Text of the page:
PHILADELPHIA Chronic periodontitis, a form of gum disease, is an independent risk factor for head and neck squamous cell carcinoma. This suggests the need for increased efforts to prevent and treat periodontitis as a possible means to reduce the risk of this form of cancer.
"Prevent periodontitis; if you have it already, get treatment and maintain good oral hygiene," said Mine Tezal, D.D.S., Ph.D., assistant professor in the Department of Oral Diagnostic Sciences, School of Dental Medicine, University at Buffalo, and NYS Center of Excellence in Bioinformatics and Life Sciences at the University of Buffalo. She is also a research scientist in the Department of Dentistry and Maxillofacial Prosthetics at Roswell Park Cancer Institute, which is where the study was conducted.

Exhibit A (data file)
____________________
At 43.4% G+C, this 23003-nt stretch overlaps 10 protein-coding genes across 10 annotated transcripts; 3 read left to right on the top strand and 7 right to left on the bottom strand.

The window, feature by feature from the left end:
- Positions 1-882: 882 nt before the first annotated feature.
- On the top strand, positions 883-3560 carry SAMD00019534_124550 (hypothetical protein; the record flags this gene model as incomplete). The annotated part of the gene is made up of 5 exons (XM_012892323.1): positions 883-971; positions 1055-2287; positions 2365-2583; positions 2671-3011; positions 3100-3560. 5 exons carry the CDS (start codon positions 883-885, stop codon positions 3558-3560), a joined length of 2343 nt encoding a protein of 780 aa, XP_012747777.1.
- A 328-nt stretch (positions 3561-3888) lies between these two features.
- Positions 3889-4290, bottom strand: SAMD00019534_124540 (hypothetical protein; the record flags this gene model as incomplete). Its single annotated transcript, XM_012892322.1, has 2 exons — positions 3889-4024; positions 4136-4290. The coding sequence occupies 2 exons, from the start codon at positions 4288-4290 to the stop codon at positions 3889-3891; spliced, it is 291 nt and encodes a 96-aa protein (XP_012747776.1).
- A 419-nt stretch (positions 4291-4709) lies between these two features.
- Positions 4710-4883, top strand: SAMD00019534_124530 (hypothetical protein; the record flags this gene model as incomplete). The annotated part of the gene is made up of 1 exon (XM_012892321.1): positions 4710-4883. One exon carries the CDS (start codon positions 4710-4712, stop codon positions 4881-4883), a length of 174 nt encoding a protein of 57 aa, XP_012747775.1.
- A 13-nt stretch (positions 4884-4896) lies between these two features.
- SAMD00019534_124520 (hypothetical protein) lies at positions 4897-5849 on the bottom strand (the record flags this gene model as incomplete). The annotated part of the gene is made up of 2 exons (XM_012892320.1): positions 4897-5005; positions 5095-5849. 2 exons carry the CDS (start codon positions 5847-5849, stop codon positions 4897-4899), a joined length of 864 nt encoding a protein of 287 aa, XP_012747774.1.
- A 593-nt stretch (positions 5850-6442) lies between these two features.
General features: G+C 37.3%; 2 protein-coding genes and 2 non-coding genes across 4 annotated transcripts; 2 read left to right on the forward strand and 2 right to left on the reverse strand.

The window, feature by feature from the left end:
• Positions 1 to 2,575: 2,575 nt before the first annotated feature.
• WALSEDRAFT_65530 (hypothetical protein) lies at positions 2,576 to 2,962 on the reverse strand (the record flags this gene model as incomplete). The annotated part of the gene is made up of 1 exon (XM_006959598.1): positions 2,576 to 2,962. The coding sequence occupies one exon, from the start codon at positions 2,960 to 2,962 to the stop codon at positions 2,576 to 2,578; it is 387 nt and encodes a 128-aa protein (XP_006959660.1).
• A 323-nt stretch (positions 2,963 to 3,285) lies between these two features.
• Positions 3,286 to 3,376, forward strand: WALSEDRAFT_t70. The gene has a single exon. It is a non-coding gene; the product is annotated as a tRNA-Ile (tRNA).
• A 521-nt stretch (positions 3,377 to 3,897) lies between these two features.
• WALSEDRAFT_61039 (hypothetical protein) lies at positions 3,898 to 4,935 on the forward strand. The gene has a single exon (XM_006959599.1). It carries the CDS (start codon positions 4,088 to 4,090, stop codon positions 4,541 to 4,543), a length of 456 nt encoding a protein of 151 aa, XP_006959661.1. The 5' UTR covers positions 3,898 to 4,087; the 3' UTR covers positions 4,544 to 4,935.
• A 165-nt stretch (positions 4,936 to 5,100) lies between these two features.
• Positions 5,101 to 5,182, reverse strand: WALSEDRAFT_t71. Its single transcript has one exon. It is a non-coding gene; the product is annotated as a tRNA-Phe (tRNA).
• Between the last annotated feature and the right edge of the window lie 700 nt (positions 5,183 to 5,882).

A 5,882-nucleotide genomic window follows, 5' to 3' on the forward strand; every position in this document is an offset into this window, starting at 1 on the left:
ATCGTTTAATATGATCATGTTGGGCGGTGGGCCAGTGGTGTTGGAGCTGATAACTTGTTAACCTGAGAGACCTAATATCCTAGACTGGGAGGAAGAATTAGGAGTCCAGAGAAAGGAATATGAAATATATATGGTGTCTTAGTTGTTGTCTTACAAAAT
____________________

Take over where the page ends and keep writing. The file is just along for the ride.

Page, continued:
Results of this study are published in Cancer Epidemiology, Biomarkers & Prevention, a journal of the American Association for Cancer Research.
Chronic periodontitis is characterized by progressive loss of the bone and soft tissue attachment that surround the teeth. The researchers assessed the role of chronic periodontitis on head and neck squamous cell carcinoma, as well as the individual roles on three subsites: oral cavity, oropharyngeal and laryngeal. They used radiographic measurement of bone loss to measure periodontitis among 463 patients; 207 of whom were controls.
Findings showed that chronic periodontitis might represent a clinical high-risk profile for head and neck squamous cell carcinoma. The strength of the association was greatest in the oral cavity, followed by the oropharynx and larynx, according to Tezal.
When they stratified the relationship by tobacco use, they found that the association persisted in those patients who never used tobacco. The researchers did not expect the periodontitis-head and neck squamous cell carcinoma association to be weaker in current smokers compared to former and never smokers, according
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American Association for Cancer Research